Last night I had the pleasure of practicing with the great Molly Allis and Jenica Anderson of Bear Club. We’ve been playing electric lately, but in preparation for a more intimate show we were armed with marimba, cello and acoustic guitar. And of course their voices. Sorry, the cello is a bit loud on this recording of us practicing a song since the recorder was close to me.

This one is all yours now. Just an impromptu recording I decided to do as I was working on mixing for my upcoming albums.

This one is a little rare for me in that the bittersweet-ness (not new) is mixed with a little mean-ness (new!)…

Backstory? Hmmm. Well I just wrote it quickly after going through an old box of memories and realizing that some states of mind are better left behind as far as possible… It’s good to forgive and to move forward but sometimes too it’s good to expunge and exonerate yr own feelings.

E’ry so often I put ye old iTunes on shuffle and here something perfectly podcast worthy. Here’s an older live on-air performance from KDVS live in studio A. So much reverb! I believe I requested that. I can never have too much reverb.

Got that image from here, you can get a print of it even.

Life has been rolling along. All the sudden it’s May. It’s not even May, it’s the middle of May. Wow.

That slip of the tongue of time has happened (for me) because I’ve been buried in music. Culminations occur tomorrow night, Thursday at the downtown art walk in Los Angeles, where I’ll be playing some jams at the Annex Gallery. Basically I’m playing cello, mixing it up with beats, and making rad action happen all the time. It’s cool, playing music in the center of one of the biggest cities in the world. It’s why I’m here.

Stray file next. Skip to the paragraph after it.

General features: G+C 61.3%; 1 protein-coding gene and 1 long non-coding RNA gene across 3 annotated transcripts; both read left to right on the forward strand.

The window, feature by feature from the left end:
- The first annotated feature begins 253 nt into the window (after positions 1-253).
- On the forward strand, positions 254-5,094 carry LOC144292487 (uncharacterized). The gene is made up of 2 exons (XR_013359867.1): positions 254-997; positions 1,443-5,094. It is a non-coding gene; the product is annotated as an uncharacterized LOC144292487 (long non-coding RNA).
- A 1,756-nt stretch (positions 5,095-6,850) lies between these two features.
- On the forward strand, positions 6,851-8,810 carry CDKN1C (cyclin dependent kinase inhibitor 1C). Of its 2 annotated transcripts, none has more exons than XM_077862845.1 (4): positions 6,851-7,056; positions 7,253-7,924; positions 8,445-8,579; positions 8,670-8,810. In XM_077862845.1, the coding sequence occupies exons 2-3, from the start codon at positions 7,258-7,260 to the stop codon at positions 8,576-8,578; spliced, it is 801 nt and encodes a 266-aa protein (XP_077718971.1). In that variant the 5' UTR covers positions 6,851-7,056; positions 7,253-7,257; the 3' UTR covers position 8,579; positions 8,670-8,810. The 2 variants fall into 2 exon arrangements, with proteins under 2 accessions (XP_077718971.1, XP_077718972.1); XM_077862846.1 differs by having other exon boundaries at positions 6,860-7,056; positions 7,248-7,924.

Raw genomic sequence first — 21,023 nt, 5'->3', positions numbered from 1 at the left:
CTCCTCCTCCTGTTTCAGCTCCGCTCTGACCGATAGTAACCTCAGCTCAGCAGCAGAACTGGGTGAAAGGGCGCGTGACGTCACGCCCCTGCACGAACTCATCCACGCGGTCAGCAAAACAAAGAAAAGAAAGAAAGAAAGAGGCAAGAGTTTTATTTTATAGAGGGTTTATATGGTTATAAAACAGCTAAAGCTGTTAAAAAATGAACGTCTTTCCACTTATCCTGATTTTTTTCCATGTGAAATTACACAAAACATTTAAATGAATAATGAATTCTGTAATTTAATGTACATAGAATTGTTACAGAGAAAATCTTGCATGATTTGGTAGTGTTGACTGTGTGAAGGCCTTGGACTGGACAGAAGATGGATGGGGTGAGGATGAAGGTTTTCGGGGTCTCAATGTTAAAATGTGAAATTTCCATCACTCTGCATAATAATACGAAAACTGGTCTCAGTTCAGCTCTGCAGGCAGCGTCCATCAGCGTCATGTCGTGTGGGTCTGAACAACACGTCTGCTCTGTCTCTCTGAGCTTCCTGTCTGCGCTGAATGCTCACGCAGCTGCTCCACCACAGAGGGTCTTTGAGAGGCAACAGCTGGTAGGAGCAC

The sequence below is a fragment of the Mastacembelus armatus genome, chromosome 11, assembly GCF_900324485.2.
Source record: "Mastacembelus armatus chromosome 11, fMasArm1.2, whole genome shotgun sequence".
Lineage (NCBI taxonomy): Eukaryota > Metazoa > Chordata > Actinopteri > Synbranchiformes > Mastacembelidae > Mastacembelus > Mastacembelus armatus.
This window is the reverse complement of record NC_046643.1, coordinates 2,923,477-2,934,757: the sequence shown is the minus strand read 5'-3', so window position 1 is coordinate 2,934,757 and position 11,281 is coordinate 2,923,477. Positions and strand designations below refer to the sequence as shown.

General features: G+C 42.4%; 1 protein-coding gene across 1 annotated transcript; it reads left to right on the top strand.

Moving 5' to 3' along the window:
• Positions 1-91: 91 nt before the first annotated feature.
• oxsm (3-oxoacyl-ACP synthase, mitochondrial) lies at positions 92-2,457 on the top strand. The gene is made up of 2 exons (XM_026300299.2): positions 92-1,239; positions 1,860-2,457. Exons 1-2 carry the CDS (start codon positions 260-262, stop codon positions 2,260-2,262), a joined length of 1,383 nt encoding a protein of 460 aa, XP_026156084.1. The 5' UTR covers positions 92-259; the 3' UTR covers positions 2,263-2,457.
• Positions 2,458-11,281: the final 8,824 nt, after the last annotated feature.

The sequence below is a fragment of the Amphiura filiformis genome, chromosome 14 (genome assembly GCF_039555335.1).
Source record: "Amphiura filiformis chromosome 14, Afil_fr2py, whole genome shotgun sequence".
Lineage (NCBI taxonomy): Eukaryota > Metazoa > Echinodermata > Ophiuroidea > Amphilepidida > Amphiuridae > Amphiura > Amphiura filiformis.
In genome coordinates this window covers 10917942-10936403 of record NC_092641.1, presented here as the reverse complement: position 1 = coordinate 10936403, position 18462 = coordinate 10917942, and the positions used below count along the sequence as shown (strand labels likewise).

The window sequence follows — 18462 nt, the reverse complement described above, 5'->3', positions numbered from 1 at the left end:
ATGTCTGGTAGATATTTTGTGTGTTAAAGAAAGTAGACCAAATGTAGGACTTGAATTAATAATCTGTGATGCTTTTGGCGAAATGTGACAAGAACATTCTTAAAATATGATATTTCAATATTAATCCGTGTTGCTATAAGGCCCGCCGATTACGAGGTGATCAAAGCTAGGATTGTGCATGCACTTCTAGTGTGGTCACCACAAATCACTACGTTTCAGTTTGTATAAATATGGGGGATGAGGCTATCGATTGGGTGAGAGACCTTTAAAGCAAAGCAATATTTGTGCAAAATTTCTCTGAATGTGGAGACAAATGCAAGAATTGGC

On the other fronts, I’ve been writing new songs and nostalging about old ones, culminating in at least a couple new albums by the end of this (very busy) Summer.

Life is good, my fingers have callouses, I’m deeply inspired.

Still awaiting, I suppose, the big break, but I’ll just keep making this music, like I always have, and that will do it, I think.

Let me know when I should come to your town and play a gig.

I sincerely hope you are well. Thanks for checking in. You know I’ll post some new music here when I feel it is deserving of your ears…

In all things, do good, be well. Etc.

Luke.

*warning = this is a loooong rant.

Luke Janela live at The Catalyst, January 28, 2010 - Photo Credit: Pete Geniella, petegeniella.com
Photo: Pete Geniella

Last Thursday, January 28th, I got to open for AFI, one of my favorite bands. We played The Catalyst in Santa Cruz, and all the pieces fell into place for a great great show.

The show had been big in my mind for too long, I knew it was on, but the band I had recorded REDWOOD SUMMER with wasn’t to be available. I thought, ok, we’ll just make it happen for a good long while, and yet the band wasn’t nailed down, even just a couple weeks before the show.

My own fault, because the obvious choice for the best drummer was right in front of my face; I finally realized that I needed to call one of my best friends and bandmate of many many years Mr. Keith Feigin. He was with me for my first show ever, he recorded Blue Star, he recorded The Key, he is an amazing drummer. However, he hadn’t played drums, literally, for 5 years. Nonetheless, he was open to the idea. We’d jam on the songs, and if it worked, great. If not… welllllll….

My brothers pointed me in the direction of a guitar player they knew also in Ukiah (Keith lives there now), my hometown. A really talented guy who knows the business, touring all the time with his band, Luke Slinkert. Fortunately for me, Luke is also a huge AFI fan, which meant that the expenses and time spent practicing and traveling, especially when compared to the nominal guarantee we were getting to play (standard for opening bands) were worth it.